Review: Game for Marriage by Karen Erickson

Game for Marriage book coverFormat read:ebook provided by the publisher
Formats available: ebook
Genre: Contemporary Romance, Sports Romance
Series: Game for It #1
Length: 170 pages
Publisher: Entangled Publishing
Date Released: January 11, 2013
Purchasing Info: Author’s Website, Publisher’s Website, Goodreads, Amazon, Barnes & Noble

He’s going in deep to make her his…

Struggling artist Sheridan Harper never imagined she’d spend a sizzling night with Jared Quinn, the smoking-hot star quarterback of her local professional football team, the San Jose Hawks. And she’s even more shocked when Jared’s publicist offers her a proposition: a fake marriage to keep Jared out of the gossip mags. Being that close to Jared would be too tempting, so to protect her heart, she insists on secretly including a clause forbidding sex between them.

Jared just wants to keep his starting QB job and keep it in San Jose. His reputation as a ladies’ man has landed him in the headlines one too many times, but there’s something about his kind, passionate new wife that tempts him beyond reason. Any sort of intimacy between them is completely forbidden, but as their bodies fall in deep, will their hearts follow suit?

My Review:

In order to be able to truly enjoy this story, you have to be willing to throw your willing suspension of disbelief a lot farther than one of star quarterback Jared Quinn’s game-winning passes. And Jared is a damn good quarterback.

The sexual chemistry and emotional tension between quarterback Jared and artist Sheridan is hot and sweet. They hook up for a one-night stand, and they’re never able to forget that they have something explosive, no matter how much craziness the plot or other people throw in their way.

Because they get stuck with each other for a protracted period of time, even with Jared’s frequent absences for practice and to travel for away games, they have a chance to get to know each other as people. They discover that they actually “like” each other and enjoy doing things together. For different reasons, neither of them has ever given a real relationship much of a chance. Their crazy situation forces them to.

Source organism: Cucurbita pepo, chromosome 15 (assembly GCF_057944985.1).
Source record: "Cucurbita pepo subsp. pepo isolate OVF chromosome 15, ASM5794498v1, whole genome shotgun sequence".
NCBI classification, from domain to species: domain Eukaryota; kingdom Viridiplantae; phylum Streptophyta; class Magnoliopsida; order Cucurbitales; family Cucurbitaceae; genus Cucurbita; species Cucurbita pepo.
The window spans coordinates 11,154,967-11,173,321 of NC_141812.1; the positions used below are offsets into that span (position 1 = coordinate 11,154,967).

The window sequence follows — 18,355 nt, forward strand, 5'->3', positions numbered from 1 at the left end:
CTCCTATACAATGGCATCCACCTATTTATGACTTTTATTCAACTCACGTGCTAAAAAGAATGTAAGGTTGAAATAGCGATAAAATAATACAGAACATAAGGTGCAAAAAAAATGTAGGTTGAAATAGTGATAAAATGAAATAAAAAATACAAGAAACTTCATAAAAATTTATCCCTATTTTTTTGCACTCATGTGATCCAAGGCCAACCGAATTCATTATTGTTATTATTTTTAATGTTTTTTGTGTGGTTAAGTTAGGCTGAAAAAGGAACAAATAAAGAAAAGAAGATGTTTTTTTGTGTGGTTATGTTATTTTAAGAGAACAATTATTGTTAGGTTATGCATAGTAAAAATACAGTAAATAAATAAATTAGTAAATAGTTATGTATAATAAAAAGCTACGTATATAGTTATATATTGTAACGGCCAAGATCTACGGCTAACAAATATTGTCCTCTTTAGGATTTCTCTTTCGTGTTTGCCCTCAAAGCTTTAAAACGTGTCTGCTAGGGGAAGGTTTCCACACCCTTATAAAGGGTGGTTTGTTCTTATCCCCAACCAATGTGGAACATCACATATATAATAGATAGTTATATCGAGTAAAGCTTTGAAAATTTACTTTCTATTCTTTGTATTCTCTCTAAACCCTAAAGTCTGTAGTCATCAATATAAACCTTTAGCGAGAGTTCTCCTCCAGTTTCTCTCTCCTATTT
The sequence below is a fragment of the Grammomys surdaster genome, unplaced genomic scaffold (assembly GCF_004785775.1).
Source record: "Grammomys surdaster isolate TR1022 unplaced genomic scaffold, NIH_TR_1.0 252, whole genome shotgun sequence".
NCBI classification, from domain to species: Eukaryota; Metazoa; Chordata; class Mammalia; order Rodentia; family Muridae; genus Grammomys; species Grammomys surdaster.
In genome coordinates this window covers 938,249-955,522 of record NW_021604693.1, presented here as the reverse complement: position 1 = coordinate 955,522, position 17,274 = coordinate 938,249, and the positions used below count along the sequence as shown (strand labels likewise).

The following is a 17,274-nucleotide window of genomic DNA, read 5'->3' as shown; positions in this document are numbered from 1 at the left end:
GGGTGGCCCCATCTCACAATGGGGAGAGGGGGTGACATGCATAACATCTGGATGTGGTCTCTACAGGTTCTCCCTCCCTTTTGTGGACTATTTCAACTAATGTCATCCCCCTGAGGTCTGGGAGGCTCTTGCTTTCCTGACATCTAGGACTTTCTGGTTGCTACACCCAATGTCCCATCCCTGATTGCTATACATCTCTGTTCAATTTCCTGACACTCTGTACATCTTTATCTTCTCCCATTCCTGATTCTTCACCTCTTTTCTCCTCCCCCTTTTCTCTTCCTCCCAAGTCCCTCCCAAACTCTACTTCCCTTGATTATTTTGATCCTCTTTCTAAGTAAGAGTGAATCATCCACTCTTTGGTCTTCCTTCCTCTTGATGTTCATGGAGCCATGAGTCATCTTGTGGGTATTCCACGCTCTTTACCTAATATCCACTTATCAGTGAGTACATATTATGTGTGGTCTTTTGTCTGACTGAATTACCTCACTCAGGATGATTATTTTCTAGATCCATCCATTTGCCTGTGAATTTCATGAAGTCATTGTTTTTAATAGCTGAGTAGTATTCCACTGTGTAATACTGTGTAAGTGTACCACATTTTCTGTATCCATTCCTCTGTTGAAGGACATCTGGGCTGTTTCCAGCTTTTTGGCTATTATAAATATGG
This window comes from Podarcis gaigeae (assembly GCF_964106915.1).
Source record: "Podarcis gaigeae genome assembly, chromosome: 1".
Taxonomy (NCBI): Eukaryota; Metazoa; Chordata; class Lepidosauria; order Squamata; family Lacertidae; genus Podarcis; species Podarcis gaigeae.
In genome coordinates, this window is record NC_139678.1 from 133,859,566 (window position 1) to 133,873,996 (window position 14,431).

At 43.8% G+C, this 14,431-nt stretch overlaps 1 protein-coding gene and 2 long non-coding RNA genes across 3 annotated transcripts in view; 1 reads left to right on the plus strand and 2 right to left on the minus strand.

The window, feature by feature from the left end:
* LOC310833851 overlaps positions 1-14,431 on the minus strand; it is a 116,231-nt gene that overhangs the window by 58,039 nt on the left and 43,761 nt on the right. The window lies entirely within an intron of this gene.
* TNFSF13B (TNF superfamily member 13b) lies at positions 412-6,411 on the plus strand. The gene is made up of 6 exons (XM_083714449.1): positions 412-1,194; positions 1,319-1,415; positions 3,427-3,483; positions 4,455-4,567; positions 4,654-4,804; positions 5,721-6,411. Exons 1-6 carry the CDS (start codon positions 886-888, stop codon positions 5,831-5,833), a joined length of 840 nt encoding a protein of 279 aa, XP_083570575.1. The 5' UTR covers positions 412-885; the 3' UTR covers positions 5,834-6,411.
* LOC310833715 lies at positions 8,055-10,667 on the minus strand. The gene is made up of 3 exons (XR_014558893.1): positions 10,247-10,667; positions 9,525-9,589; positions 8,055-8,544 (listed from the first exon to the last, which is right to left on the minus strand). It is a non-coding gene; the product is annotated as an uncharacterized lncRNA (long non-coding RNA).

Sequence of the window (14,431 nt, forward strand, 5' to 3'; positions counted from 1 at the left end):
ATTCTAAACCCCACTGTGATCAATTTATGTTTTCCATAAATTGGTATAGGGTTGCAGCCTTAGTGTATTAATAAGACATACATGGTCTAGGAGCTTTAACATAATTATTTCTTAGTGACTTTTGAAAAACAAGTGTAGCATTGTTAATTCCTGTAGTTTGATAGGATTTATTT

It’s the crazy situation that doesn’t work.

The story is a “marriage of convenience” story. These are hard to do in contemporary romances. The premise for this one seemed like it should be sacked. Jared needs a “fake wife” to clean up his off-the-field reputation because he was photographed with a rival’s wife in his lap. Big deal. In real life, the star quarterback does not get traded for this.

To make this situation more insane, there’s Sheridan’s side. At first Sheridan seems like a woman in charge of her own life. She may be too busy to get involved with anyone, but she knows who she is and what she wants. She meets Jared and practically turns into “fangirl”. She might be a struggling artist, but agreeing to a “fake marriage” for a year to the man she just slept with? And insisting on a sexless marriage with the man she just had mind-blowing sex with?

I just couldn’t buy into the arrangement that made this whole story work.

Escape Rating C+: Jared and Sheridan do fall in love, and that part of the story was sweet. But the way they reached that point was contrived and unrealistic.

Also, Jared is a professional football player, but this didn’t feel like it was talking about football. Except for the game schedule, this could have been any sport.

The secondary characters involved with the team were unrealistic. No owner fires his star quarterback over one questionable picture in the tabloids. And the whole “fake marriage” contract was bound to be exposed and be worse than any picture. Not to mention that the PR guy who came up with it was such a hybrid of every sleazy PR character ever written as to be even more fake than the marriage.

I wanted to like Game for Marriage more, but the forward pass was intercepted by the unrealistic starting motion.


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Ebook Review Central, Carina Press, July 2012

The July 2012 Carina Press titles, at least when it comes to which ones got the most reviews, could definitely be said to owe something to the “Fifty Shades” effect.

The hottest books — in the erotic sense — were also definitely the hottest titles in the reviewing numbers.

Fifty shades of tie-ins!  Although the popularity of the book opened doors for more books that show a kinkier side of sex, it also spawned products in areas that the author couldn’t possibly have dreamed of. This one from Etsy may be the furthest after “Laters, baby” as later can get.

I’d much rather (make that much, much rather) get back to the Carina books.